The River marks the fifth production of an award-winning series which has been written, produced, and directed by Trundle Films. The group’s success is owed to Mr Holley as well as his counterparts Darren Mapletoft, a former cameraman and producer, and Dr Stephen Baysted, who has scored the soundtracks to some of the most popular videogames of all time.

Its wide-ranging repertoire includes the prized short My Name is Georgina, of a young women forced into a slavery (pictured right), as well as Brandy and Pep, produced by pop promo director Tim Pope who has created music videos for Sir Paul McCartney and David Bowie. The trio’s most recent release, Submerged, another sci-fi thriller (trailer below), is a collaboration with Hollyoaks actor Darren Bransford whose teleportation device aboard a submarine goes horribly wrong and leaves him alone, stuck in a stifling metallic tube, choking for air.

The River follows a similar creative perspective: filming in the 1,000-year-old Guildhall, in Priory Park at the heart of Chichester, gives the film a striking and unforgettable visual environment, says Mr Holley. “The analogue dials and oversized primitive computers of the 1950s work well for sci-fi movies and the Guildhall, the base of the laboratory, creates a stunning backdrop.

“It is grade one-listed so it has been necessary for the students to learn about the importance of respecting old structures, the logistics of working in buildings of historical significance. This is more important than ever given the rise in popularity of period television and films.”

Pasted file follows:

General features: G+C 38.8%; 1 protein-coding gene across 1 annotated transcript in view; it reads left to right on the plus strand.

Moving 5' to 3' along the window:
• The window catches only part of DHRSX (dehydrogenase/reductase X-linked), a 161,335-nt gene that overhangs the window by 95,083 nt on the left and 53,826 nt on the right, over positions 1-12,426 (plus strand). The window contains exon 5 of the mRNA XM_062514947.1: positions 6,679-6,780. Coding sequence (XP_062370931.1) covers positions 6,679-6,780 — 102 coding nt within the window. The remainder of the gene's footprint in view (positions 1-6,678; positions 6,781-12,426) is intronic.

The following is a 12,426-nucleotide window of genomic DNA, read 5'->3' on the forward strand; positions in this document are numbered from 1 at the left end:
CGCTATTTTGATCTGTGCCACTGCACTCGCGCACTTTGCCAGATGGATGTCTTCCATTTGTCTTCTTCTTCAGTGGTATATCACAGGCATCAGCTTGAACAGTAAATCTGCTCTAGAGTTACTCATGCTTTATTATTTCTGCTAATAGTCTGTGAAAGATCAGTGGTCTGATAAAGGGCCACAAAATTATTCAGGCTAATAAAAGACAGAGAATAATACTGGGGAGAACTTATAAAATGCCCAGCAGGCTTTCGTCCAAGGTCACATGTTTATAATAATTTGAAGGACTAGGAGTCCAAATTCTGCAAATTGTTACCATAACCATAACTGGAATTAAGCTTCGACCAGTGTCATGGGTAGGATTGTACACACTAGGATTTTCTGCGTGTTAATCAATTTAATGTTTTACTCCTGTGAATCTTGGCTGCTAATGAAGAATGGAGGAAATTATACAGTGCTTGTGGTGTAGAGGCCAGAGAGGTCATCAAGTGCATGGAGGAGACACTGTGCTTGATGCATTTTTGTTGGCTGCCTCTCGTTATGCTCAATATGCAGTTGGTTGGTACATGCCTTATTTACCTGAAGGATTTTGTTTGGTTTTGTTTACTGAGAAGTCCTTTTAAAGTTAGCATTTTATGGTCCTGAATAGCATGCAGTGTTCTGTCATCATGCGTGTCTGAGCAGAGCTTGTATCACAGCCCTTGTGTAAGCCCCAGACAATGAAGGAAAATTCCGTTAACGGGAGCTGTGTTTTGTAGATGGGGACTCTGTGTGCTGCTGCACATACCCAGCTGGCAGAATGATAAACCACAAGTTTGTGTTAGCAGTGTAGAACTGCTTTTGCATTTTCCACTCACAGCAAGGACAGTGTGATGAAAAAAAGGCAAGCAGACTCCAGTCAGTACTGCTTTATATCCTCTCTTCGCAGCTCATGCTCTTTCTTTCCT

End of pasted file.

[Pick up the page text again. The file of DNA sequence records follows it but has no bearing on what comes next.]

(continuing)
Find out more

Returning to the film, old George watches as the Frame begins to spark into life: Bruce and Sarah appear, safe and well, until they see the raised revolver pointed by the haggard-faced scientist. The pair have travelled just two hours into the future, according to the George, whose 40-year experiment to travel back in time is, as he predicted, slowly killing him.

The secret of time travel lies in the notebook, tells the elderly scientist, which they must read before destroying it for good. But, as Sarah starts to question the reasoning behind the plea, the young George bursts through the Frame, revolver in hand, and takes aim at his older self. The elderly scientist must sabotage the time travel plans and change his own destiny before it is too late.

To find out more about The River and other productions by Mike Holley and Trundle Film visit www.trundlefilms.co.uk. Alternatively for more on studying on the new Creative and Digital Technologies BA (Hons) degree at the University of Chichester go to www.chi.ac.uk/cdt.

Filming for The River by students and staff at the University of Chichester